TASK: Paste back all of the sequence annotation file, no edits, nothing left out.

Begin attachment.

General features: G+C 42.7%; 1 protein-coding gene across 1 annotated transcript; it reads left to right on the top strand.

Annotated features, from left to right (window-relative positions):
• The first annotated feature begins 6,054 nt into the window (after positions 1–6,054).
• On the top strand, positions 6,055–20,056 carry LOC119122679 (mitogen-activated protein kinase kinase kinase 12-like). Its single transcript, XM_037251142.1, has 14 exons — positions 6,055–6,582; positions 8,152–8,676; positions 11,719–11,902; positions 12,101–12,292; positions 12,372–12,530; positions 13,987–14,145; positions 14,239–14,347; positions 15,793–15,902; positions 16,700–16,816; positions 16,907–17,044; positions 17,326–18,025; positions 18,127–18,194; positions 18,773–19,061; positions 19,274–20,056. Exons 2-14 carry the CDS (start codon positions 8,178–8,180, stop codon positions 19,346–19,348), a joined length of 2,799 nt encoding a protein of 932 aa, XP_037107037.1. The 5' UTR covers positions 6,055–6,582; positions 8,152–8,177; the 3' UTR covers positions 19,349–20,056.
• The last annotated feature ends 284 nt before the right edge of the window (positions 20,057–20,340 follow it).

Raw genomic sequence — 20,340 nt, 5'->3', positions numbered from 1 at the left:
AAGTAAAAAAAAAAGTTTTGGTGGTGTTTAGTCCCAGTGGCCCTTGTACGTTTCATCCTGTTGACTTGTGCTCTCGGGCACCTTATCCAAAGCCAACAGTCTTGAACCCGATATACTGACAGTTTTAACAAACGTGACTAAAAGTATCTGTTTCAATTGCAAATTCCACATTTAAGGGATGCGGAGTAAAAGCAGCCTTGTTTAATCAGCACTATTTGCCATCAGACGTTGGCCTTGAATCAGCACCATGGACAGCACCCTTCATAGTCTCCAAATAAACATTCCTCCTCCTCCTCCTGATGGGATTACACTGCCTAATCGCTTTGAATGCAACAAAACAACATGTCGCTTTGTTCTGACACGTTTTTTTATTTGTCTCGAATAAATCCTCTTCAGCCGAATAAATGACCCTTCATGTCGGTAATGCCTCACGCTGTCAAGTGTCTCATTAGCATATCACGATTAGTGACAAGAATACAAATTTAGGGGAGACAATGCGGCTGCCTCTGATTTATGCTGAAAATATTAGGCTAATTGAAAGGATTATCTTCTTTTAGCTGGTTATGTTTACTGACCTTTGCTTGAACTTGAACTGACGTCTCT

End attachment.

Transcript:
General features: G+C 42.7%; 1 protein-coding gene across 1 annotated transcript; it reads left to right on the top strand.

Annotated features, from left to right (window-relative positions):
• The first annotated feature begins 6,054 nt into the window (after positions 1–6,054).
• On the top strand, positions 6,055–20,056 carry LOC119122679 (mitogen-activated protein kinase kinase kinase 12-like). Its single transcript, XM_037251142.1, has 14 exons — positions 6,055–6,582; positions 8,152–8,676; positions 11,719–11,902; positions 12,101–12,292; positions 12,372–12,530; positions 13,987–14,145; positions 14,239–14,347; positions 15,793–15,902; positions 16,700–16,816; positions 16,907–17,044; positions 17,326–18,025; positions 18,127–18,194; positions 18,773–19,061; positions 19,274–20,056. Exons 2-14 carry the CDS (start codon positions 8,178–8,180, stop codon positions 19,346–19,348), a joined length of 2,799 nt encoding a protein of 932 aa, XP_037107037.1. The 5' UTR covers positions 6,055–6,582; positions 8,152–8,177; the 3' UTR covers positions 19,349–20,056.
• The last annotated feature ends 284 nt before the right edge of the window (positions 20,057–20,340 follow it).

Raw genomic sequence — 20,340 nt, 5'->3', positions numbered from 1 at the left:
AAGTAAAAAAAAAAGTTTTGGTGGTGTTTAGTCCCAGTGGCCCTTGTACGTTTCATCCTGTTGACTTGTGCTCTCGGGCACCTTATCCAAAGCCAACAGTCTTGAACCCGATATACTGACAGTTTTAACAAACGTGACTAAAAGTATCTGTTTCAATTGCAAATTCCACATTTAAGGGATGCGGAGTAAAAGCAGCCTTGTTTAATCAGCACTATTTGCCATCAGACGTTGGCCTTGAATCAGCACCATGGACAGCACCCTTCATAGTCTCCAAATAAACATTCCTCCTCCTCCTCCTGATGGGATTACACTGCCTAATCGCTTTGAATGCAACAAAACAACATGTCGCTTTGTTCTGACACGTTTTTTTATTTGTCTCGAATAAATCCTCTTCAGCCGAATAAATGACCCTTCATGTCGGTAATGCCTCACGCTGTCAAGTGTCTCATTAGCATATCACGATTAGTGACAAGAATACAAATTTAGGGGAGACAATGCGGCTGCCTCTGATTTATGCTGAAAATATTAGGCTAATTGAAAGGATTATCTTCTTTTAGCTGGTTATGTTTACTGACCTTTGCTTGAACTTGAACTGACGTCTCT